urology

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urology

 [u-rol´ah-je]
the medical specialty concerned with the urinary system in both male and female and the genital organs in the male. adj., adj urolog´ic, urolog´ical.
Miller-Keane Encyclopedia and Dictionary of Medicine, Nursing, and Allied Health, Seventh Edition. © 2003 by Saunders, an imprint of Elsevier, Inc. All rights reserved.

u·rol·o·gy

(yū-rol'ŏ-jē),
The medical specialty concerned with the study, diagnosis, and treatment of diseases of the genitourinary tract.
[uro- + G. logos, study]
Farlex Partner Medical Dictionary © Farlex 2012

urology

(yo͝o-rŏl′ə-jē)
n.
The branch of medicine that deals with the diagnosis and treatment of diseases of the urinary tract and urogenital system.

ur′o·log′ic (yo͝or′ə-lŏj′ĭk), ur′o·log′i·cal (-ĭ-kəl) adj.
u·rol′o·gist n.
The American Heritage® Medical Dictionary Copyright © 2007, 2004 by Houghton Mifflin Company. Published by Houghton Mifflin Company. All rights reserved.

urology

The subspecialty of medicine dedicated to the urogenital tract, primarily of men. See Urologist.
McGraw-Hill Concise Dictionary of Modern Medicine. © 2002 by The McGraw-Hill Companies, Inc.

ur·ol·o·gy

(yūr-ol'ŏ-jē)
The medical specialty concerned with the study, diagnosis, and treatment of diseases of the genitourinary tract.
[uro- + G. logos, study]
Medical Dictionary for the Health Professions and Nursing © Farlex 2012

urology

The scientific study of the disorders of the kidneys and the urine drainage system.
Collins Dictionary of Medicine © Robert M. Youngson 2004, 2005

ur·ol·o·gy

(yūr-ol'ŏ-jē)
The medical specialty concerned with the study, diagnosis, and treatment of diseases of the genitourinary tract.
[uro- + G. logos, study]
Medical Dictionary for the Dental Professions © Farlex 2012

Patient discussion about urology

Q. Should I do surgery for varicoceles? I went to an urologist and he recommended surgery, but I don’t know if I should do this…is it dangerous? Can I live with the varicocele?

A. I don’t see your problem, you said an urologist advised you to do so- that should be enough no? if you don’t trust him, go and get a second opinion. The surgery is not that bad, an hour later and you are walking out. Vary small risk of complication. I did it and it was fine.

Q. Has anyone ever had Epididymitis? I was just diagnosed with it and want to know what to expect. Thanks

A. i had an ultrasound done once before,it revealed nothing was wrong,then i had a lower gi,it also showed nothing,at the present moment,my testicules are swollen a little,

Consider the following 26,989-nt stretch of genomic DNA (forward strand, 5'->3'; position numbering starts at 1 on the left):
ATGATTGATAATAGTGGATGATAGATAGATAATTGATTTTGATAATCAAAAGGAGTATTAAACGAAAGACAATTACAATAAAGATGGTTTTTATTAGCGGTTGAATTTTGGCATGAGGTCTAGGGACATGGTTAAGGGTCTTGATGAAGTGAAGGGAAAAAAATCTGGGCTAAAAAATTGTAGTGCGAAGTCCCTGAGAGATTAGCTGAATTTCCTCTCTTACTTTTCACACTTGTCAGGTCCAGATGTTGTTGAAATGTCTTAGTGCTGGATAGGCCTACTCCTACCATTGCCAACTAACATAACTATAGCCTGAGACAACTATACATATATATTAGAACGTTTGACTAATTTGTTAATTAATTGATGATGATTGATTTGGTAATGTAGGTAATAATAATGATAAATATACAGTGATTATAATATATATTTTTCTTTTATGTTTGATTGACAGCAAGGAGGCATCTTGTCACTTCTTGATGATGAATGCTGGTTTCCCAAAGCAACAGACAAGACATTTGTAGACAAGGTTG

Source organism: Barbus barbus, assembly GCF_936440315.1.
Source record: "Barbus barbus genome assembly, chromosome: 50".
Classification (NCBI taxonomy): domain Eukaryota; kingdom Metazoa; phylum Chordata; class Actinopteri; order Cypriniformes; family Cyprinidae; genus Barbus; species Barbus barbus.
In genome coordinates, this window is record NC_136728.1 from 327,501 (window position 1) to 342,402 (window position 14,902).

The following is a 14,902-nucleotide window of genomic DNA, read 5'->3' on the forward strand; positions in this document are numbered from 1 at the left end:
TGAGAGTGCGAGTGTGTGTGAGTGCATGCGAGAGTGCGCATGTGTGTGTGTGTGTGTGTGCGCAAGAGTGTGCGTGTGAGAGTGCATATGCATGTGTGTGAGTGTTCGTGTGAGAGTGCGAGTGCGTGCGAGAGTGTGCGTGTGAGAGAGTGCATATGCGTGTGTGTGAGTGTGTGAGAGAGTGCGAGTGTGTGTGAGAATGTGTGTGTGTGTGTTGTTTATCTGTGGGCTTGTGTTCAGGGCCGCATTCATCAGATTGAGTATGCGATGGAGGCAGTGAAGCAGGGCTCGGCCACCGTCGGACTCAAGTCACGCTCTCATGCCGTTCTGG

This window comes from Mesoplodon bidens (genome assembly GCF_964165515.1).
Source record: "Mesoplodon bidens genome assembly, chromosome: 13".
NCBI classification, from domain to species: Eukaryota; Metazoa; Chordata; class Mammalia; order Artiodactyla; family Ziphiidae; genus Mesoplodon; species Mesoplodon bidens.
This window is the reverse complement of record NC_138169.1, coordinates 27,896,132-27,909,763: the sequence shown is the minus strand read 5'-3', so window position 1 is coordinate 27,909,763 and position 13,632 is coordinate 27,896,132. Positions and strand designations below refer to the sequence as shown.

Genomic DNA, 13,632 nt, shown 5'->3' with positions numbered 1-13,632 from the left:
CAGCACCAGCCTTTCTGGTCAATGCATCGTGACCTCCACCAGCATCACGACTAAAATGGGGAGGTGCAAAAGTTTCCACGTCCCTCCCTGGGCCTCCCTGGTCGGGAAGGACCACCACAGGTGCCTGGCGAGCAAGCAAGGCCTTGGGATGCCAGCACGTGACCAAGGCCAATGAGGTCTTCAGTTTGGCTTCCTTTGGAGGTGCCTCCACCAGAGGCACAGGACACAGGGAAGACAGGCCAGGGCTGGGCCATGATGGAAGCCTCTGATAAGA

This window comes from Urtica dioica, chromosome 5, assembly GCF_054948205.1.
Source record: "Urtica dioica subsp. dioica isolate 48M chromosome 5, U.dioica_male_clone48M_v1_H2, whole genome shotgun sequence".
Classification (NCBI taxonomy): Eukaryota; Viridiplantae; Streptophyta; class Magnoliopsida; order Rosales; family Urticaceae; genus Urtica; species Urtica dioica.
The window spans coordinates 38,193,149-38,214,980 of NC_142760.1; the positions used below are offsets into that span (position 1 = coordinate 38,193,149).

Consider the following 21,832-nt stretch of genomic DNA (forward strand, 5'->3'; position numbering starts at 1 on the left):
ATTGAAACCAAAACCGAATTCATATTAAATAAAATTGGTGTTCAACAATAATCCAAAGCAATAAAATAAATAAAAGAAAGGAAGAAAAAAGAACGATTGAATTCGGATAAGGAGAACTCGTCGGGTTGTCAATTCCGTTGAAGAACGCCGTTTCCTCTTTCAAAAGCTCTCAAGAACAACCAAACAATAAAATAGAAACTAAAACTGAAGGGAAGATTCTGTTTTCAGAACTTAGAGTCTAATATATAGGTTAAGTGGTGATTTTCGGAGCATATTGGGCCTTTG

slight pain,tenderness,problems with urination,and not
urinating very often,feel as if i"m not completing my
urination,feels like i have a bladder infection,with
an epididymis infection,this makes the 7th time i"ve
had this,i"d like to know why i keep getting it??? and
will it ever stay away??? is there a complete cure?
would a vasecemy cure it???

More discussions about urology
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References in periodicals archive ?
Over 250 urologists, gynaecologists and postgraduates have attended the course offered by SIUT free of cost.
According to the reported billing forms, urologists received a mean of 2.5 phone consultations per day ranging from 1 to 11 calls per day.
However, women urologists perform a significantly higher percentage of surgery on women in comparison to their male colleagues.
Following that, a highly experienced international urologist is flown out to SA to mentor the local urologists on patients via a 'buddy system'.
Table 3 presents the results of the doubly robust models assessing the effect of changing urologists on odds of surgical complications.
Fully 80% of the low-risk patients diagnosed by a urologist immediately received treatment; only 20% instead underwent observation, as is recommended.
First of all, urologists have made significant progress in differentiating between cancers they can watch and cancers that need treatment.
Material and methods: A detailed questionnaire about urologic laparoscopic practice patterns was distributed to 1242 urologists who were working in Turkey.
Urologists use a core needle biopsy to find prostate cancer (American Cancer Society, 2009).
Urologists have a new tool at their disposal for surgically treating prostate cancer in a minimally invasive fashion.
Despite the lack of evidence that prostate specific antigen (PSA) screening causes more benefit than harm, this prostate cancer screening test is widely used by both primary care physicians (PCPs) and urologists. Its use is related to physician's malpractice concerns, according to a study by the Prostate Patient Outcomes Research Team (PORT), which is supported by the Agency for Health Care Policy and Research (HS08397).